Have you ever sat down on a deck surrounded by beautiful scenery, hoping to take in the sights, only to discover that a chunky railing is obstructing your view? So have we.
Enter sleek, stainless steel CableRail from Feeney. The company was founded in 1948 as a rigging manufacturer and now uses its marine-grade stainless steel cables in deck railing kits designed to minimize bulk and maximize views. The cables have a slim profile that is virtually invisible, which means they’ll keep everyone safe while preserving your view.
Read on to learn more about CableRail from Feeney.
Feeney cable railings are sold in prepackaged kits at lumber yards around the country. Each kit comes with precut cables (available in eighth-inch, three-sixteenths-inch, and quarter-inch diameters) that have a threaded terminal fitting pre-attached to one end and a field-installed fitting, which they call Quick-Connect, with special automatic-locking jaws for the other end. The cable kits come in standard lengths (from five to 70 feet, sold in five-foot increments), which eliminates the need to take ultra-precise measurements before ordering. Instead, Feeney suggests taking rough measurements and ordering a kit with slightly longer cable lengths; any excess can be trimmed during installation. To learn more about CableRail kits, including detailed instructions on how to measure, see Feeney’s CableRail Kits page.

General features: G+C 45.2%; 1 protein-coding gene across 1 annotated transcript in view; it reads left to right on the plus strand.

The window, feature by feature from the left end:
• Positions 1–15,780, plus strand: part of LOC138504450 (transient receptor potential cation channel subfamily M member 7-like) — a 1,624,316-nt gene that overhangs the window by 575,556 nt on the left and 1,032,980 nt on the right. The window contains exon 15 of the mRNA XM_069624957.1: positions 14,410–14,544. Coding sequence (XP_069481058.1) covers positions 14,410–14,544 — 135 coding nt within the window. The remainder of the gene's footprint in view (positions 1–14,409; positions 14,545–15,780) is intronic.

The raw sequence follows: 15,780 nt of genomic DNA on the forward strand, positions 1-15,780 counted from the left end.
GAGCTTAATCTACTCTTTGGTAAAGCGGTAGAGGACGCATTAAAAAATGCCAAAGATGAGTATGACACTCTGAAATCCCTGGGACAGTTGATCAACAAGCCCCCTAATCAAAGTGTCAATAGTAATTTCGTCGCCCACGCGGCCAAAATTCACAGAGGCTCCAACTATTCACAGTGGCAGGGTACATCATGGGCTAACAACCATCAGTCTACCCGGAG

Feeney CableRail can be installed on existing wood, metal, or composite posts using the company’s proprietary, automatic-locking fittings. (The automatic lock means there’s no need for a cumbersome crimp tool.) Installation is DIY-friendly and only requires a small kit of tools you probably already have on hand: an electric drill and bits, pliers, a wrench, and a cutoff disk for trimming the cable ends.
Feeney takes Environmental Responsibility seriously: The company is a member of the US Green Building Council, and most of their products are made with metals reclaimed from manufacturing waste. Their Oakland, California, headquarters also has a 5,000-plus-square-foot solar array that can produce enough electricity to offset more than 95 percent of the facility’s electrical usage.